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On a listening socket I set the EPOLLIN bit however on client connections I set EPOLLIN | EPOLLOUT bits to struct epoll_event like so:

struct epoll_event ev; = fd; = EPOLLIN | EPOLLOUT;
if (epoll_ctl(evs->epoll_fd, EPOLL_CTL_ADD, fd, &ev) < 0)

And this is how I test bits:

if ((events & EPOLLIN) == EPOLLIN)
if ((events & EPOLLOUT) == EPOLLOUT)

I've also tried like:

if (events & EPOLLIN)
if (events & EPOLLOUT)

Both ways are ALWAYS true!

However, whenever I call epoll_wait on my epoll fd, the active file descriptor returned ALWAYS has both bits set even though send() didn't return EAGAIN but when I try to recv() it returns EAGAIN.

I have no idea what am I supposed to do when recv() returns EAGAIN, am I supposed to remove the EPOLLOUT flag or what?

More code as requested by @Nikolai N Fetissov:

static int get_active_fd(events *evs, int index, sstate_t *flags)
    uint32_t events = evs->events[index].events;
    int fd = evs->events[index].data.fd;;

    if ((events & EPOLLERR) == EPOLLERR || (events & EPOLLHUP) == EPOLLHUP) {
        return -1;

    if (events & EPOLLIN)
        *flags |= DATA_IN;

    return fd;

void sockset_add(events *evs, int fd)
    struct epoll_event ev;
    ... = fd; = EPOLLIN;
    if (epoll_ctl(evs->epoll_fd, EPOLL_CTL_ADD, fd, &ev) < 0)
        eprintf("sockset_add(): epoll_ctl(%d) returned an error %d(%s)\n",
                fd, errno, strerror(errno));

Then later where I call epoll_wait():

if (flags & DATA_IN) {
       /* try to read which is impossible because this is never set.  */
share|improve this question

1 Answer 1

up vote 11 down vote accepted

I think you got it backwards. Don't include EPOLLOUT unless you got EAGAIN from a write attempt, and remove it when you have successfully written bytes to a socket.

This basically means that socket is always writable as long as there's space in socket in-kernel send buffer.

Edit 0:

You have two data streams - input and output.

You are waiting for the input by including EPOLLIN in the flags. If upon return from epoll_wait(2) that flag is not set, then either some event happened on some other socket, or this socket had some other event. Leave the flag in the events unless you get an error (meaning you are still interested in the input on the socket).

You don't have to wait for the output (since it's your action), you just write to the socket, but if you overflow socket send buffer, you'll get EAGAIN from send(2) or write(2). In this case you start waiting for output to be possible (kernel draining socket send buffer thus making room for you to send more) by including EPOLLOUT. Once you get that, write your pending output bytes to the socket, and if you are successful, remove EPOLLOUT from the events.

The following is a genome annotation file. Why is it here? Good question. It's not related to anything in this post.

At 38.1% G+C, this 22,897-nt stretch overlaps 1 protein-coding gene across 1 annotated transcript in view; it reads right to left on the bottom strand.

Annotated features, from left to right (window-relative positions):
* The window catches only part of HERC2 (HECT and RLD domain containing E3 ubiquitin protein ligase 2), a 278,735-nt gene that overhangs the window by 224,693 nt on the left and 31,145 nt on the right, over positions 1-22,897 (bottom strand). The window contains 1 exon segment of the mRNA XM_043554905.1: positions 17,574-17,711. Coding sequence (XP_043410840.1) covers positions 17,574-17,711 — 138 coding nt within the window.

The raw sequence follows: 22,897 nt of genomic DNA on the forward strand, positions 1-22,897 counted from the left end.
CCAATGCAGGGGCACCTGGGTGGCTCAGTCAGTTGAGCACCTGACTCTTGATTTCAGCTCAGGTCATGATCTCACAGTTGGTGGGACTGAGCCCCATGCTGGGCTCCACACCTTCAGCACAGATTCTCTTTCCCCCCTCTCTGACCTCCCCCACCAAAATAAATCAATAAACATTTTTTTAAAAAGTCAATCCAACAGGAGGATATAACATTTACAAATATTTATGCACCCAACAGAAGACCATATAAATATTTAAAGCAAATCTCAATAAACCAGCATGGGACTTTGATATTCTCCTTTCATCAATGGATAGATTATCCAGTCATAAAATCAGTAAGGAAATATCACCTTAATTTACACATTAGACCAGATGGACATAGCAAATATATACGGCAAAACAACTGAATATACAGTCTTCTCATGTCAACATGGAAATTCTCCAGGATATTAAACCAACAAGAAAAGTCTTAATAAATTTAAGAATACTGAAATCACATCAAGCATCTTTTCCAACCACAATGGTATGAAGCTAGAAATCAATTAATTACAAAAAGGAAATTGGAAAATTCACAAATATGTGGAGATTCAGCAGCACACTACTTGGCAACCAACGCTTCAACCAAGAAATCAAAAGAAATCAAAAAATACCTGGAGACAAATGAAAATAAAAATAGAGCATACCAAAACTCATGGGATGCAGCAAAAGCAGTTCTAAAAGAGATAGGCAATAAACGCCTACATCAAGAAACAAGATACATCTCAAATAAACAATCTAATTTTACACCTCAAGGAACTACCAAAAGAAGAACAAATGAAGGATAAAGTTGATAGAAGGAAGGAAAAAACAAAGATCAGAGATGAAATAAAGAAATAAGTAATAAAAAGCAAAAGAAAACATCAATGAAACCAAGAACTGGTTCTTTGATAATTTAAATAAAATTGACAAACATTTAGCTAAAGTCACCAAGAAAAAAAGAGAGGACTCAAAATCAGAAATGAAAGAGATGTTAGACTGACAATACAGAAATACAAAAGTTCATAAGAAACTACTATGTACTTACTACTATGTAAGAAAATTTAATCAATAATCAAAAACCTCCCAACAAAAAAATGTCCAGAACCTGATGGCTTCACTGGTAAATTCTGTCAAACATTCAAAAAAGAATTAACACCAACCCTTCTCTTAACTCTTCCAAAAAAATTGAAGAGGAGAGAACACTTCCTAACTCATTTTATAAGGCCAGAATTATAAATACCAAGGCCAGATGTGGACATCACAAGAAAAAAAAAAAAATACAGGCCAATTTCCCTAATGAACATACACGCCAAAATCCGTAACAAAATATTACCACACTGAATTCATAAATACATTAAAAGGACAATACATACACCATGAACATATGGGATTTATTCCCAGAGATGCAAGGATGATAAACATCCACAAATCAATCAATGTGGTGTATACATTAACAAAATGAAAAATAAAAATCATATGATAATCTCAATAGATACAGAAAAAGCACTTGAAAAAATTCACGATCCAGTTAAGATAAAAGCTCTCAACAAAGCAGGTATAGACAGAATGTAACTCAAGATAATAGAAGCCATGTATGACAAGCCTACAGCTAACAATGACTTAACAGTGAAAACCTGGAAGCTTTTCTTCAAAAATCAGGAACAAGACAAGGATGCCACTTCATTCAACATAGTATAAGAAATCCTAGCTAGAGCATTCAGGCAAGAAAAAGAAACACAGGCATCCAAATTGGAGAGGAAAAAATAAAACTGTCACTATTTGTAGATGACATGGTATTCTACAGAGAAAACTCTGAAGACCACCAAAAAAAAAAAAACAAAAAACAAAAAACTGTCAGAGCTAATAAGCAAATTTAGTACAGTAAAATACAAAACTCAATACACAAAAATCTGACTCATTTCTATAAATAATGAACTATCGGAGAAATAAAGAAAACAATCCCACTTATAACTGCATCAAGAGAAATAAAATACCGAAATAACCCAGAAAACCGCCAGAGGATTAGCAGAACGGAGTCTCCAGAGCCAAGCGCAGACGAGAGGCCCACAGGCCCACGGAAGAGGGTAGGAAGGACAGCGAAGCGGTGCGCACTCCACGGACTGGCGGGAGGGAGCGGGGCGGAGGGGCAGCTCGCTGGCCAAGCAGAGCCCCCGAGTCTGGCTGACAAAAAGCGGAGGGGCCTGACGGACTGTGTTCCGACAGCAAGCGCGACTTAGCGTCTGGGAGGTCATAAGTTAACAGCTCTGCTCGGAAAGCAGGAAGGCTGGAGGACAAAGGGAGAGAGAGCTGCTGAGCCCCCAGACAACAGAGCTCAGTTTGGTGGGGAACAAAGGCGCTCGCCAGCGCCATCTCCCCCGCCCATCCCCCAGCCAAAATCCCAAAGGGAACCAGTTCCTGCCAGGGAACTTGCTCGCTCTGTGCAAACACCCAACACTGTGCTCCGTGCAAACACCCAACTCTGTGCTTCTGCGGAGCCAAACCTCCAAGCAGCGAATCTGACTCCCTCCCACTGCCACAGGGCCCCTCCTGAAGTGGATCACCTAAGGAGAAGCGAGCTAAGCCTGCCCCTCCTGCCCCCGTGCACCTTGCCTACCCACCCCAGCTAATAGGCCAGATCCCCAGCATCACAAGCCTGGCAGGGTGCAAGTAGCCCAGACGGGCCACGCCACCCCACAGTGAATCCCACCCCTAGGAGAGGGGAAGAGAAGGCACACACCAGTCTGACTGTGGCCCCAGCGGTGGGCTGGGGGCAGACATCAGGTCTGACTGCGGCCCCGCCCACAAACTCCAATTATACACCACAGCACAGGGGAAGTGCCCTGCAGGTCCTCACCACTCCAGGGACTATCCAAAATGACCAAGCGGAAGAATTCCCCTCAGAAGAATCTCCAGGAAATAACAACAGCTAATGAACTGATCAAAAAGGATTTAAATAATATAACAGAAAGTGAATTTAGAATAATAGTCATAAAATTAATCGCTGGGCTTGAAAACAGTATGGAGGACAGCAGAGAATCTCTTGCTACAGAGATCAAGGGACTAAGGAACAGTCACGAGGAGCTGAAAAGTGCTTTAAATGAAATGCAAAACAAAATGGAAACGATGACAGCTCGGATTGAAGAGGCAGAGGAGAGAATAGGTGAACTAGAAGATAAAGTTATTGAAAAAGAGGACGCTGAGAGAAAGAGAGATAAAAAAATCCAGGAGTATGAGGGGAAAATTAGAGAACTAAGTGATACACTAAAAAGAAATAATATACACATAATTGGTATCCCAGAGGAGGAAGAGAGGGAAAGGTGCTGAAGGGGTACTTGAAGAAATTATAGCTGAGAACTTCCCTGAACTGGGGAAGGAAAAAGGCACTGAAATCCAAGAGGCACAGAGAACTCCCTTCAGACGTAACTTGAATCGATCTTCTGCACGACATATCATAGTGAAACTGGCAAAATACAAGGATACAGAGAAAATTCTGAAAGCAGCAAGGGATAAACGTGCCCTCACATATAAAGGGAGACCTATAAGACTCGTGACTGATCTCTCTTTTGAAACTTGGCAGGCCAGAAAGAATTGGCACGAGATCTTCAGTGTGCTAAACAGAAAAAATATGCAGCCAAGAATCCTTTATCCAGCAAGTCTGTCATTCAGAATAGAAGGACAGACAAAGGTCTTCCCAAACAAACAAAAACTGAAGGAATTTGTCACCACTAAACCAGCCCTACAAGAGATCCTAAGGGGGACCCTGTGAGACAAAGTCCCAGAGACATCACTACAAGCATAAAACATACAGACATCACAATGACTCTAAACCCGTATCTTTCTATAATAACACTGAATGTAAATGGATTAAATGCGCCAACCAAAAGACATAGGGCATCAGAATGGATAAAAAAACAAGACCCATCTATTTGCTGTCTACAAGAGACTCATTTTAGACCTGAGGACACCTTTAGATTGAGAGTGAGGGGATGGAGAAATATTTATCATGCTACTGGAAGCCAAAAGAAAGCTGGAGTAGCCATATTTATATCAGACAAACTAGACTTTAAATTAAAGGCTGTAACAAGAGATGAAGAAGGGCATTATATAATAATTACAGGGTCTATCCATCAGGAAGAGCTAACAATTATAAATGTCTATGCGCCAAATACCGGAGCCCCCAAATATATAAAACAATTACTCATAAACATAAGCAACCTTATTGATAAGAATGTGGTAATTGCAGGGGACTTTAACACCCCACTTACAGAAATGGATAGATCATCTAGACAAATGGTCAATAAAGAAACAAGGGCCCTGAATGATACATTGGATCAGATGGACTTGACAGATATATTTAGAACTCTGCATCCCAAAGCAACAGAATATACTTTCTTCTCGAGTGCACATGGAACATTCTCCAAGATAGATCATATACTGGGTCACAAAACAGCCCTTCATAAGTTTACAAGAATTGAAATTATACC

Now EPOLLET indicates edge-triggered wait, meaning your desired event would only be signaled once per state change (like from "no input" to "there's input"). In this mode you are supposed to read input bytes in a loop until you get EAGAIN.

Hope this helps.

share|improve this answer
I removed the bit but still testing the bit results to true – user9000 Nov 26 '12 at 16:39
I don't understand what you mean here. Show more code. – Nikolai N Fetissov Nov 26 '12 at 16:45
I mean, if I remove EPOLLOUT and test for EPOLLIN then it would fail, which is utterly confusing – user9000 Nov 26 '12 at 16:53
That's what I' saying - you are confused, so show how you setup descriptors for polling and how you test poll results. The mixup is somewhere there. – Nikolai N Fetissov Nov 26 '12 at 16:57
@user9000 If you want to read data, set EPOLLIN , and read data when it returns true, if reading returns EAGAIN, wait till next time. If you have data to send, send it. If sending returns EAGAIN and/or EWOULDBLOCK, you turn on EPOLLOUT and resume sending when EPOLLOUT becomes true. If you do not have anything to send you turn off EPOLLOUT. It's hard from your code to see which bits you're checking in which structs though, you should probably show the code that does epoll_wait(). EPOLLET is hard to get right, I'd advice you to not use it until you understand epoll absolutely 100% completely. – nos Nov 26 '12 at 17:13

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